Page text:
The Illinois Attorney General is working to end negative option marketing schemes. Kwame Raoul along with 22 attorneys general issued a letter to the Federal Trade Commission to adopt stronger regulations to prevent customers from negative option marketing platforms.
Negative option marketing involves a consumer receiving an offer for a product or service, and the consumer’s failure to respond is deemed as acceptance of the offer. A common example is a so-called free trial, in which consumers are offered a free trial period for a product or service but must provide their billing information to receive the promotion. The free trial includes additional terms, which are not clearly disclosed, stating that unless consumers cancel the goods or services, they are agreeing to continue to receive and pay for them.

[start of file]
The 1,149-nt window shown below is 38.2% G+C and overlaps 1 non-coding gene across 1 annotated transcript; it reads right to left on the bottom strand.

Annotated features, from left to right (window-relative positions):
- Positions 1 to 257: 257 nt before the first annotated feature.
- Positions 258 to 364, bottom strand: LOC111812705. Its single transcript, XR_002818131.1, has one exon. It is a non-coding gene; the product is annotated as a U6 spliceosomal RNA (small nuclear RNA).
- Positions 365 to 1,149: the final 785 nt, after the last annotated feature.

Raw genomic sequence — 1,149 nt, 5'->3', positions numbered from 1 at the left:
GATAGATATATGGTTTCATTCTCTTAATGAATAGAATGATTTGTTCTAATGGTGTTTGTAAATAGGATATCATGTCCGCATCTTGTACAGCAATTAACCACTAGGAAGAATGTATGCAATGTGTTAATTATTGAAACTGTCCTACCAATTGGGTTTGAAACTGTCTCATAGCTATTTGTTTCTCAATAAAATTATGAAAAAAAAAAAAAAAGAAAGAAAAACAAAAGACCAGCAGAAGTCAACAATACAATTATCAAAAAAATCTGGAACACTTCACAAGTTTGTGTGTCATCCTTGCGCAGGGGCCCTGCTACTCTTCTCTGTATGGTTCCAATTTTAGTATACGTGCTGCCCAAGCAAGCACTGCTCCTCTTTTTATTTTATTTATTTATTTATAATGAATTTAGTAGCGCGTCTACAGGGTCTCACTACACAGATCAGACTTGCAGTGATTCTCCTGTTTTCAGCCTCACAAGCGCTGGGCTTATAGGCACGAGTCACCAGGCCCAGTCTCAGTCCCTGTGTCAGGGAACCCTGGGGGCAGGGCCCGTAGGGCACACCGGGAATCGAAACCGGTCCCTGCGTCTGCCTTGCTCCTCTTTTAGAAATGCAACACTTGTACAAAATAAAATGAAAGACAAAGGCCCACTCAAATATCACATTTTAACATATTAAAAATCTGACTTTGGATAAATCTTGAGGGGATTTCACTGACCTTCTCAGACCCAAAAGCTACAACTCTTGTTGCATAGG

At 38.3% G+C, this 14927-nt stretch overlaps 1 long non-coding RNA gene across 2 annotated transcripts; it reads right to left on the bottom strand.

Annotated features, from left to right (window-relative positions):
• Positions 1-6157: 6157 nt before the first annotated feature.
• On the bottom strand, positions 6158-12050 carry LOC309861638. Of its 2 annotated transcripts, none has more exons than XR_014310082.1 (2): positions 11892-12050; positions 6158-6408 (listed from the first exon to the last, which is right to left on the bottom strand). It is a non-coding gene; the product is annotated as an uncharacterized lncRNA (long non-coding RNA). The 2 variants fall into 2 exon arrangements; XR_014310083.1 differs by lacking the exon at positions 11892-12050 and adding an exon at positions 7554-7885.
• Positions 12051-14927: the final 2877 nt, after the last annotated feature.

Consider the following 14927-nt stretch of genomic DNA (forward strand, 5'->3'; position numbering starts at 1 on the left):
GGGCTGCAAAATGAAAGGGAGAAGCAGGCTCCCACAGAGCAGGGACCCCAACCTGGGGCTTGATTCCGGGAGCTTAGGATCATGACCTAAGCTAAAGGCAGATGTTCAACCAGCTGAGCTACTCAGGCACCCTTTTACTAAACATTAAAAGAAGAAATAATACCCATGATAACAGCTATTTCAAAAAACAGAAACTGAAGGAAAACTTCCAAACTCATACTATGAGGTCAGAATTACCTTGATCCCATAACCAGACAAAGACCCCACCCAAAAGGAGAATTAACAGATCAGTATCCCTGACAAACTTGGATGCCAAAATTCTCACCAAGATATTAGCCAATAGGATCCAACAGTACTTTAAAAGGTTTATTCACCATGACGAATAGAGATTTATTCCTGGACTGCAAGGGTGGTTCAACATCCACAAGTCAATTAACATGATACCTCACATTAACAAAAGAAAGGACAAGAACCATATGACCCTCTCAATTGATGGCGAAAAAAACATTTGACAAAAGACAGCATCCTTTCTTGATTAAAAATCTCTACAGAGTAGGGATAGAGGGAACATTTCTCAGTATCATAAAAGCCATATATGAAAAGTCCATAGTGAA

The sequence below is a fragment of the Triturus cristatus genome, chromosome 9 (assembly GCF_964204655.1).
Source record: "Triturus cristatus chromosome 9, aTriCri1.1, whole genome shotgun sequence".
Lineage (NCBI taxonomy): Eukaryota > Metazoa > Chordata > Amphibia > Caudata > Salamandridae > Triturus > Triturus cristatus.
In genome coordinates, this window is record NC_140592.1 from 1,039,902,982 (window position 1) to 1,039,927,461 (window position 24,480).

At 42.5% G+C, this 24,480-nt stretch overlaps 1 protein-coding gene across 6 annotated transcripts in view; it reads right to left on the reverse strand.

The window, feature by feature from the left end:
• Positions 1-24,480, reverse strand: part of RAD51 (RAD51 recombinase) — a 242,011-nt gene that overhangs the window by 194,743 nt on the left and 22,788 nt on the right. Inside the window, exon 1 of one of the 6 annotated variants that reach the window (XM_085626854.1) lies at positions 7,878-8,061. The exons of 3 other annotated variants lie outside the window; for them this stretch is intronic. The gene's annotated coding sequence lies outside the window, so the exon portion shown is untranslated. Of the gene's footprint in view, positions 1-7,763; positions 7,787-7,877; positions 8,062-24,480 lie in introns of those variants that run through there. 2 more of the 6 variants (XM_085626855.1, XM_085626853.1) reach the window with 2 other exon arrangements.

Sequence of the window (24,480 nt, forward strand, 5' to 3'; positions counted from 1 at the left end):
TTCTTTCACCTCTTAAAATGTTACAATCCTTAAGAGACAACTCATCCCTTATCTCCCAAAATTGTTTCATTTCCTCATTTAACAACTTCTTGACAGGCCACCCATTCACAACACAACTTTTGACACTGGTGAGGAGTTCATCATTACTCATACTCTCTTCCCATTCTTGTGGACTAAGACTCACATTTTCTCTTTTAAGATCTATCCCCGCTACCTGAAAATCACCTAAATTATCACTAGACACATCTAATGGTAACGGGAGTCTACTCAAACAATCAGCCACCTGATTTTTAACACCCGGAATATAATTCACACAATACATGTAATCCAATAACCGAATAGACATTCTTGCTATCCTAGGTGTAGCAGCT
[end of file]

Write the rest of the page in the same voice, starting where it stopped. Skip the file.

The current regulations, adopted in 1973, regulate only one type of negative option marketing: the delivery of merchandise where consumers receive periodic communications informing them that merchandise will be delivered unless they decline within a set time frame. Raoul and the 22 other attorneys general recommend informed consent in order to charge consumers after a free trial has ended, periodic notices informing consumers that they are enrolled in a negative option plan; disclose the timing, amount, and method by which the seller bills consumers for the renewal; and provide a convenient cancellation method; have a defined simple cancellation process; and provide timely refunds to consumers who are unwittingly signed into a negative option plan. According to the Cornell Policy Review in May 2018, “gray charges” stemming from negative option billing costs consumers $14.3 billion dollars a year.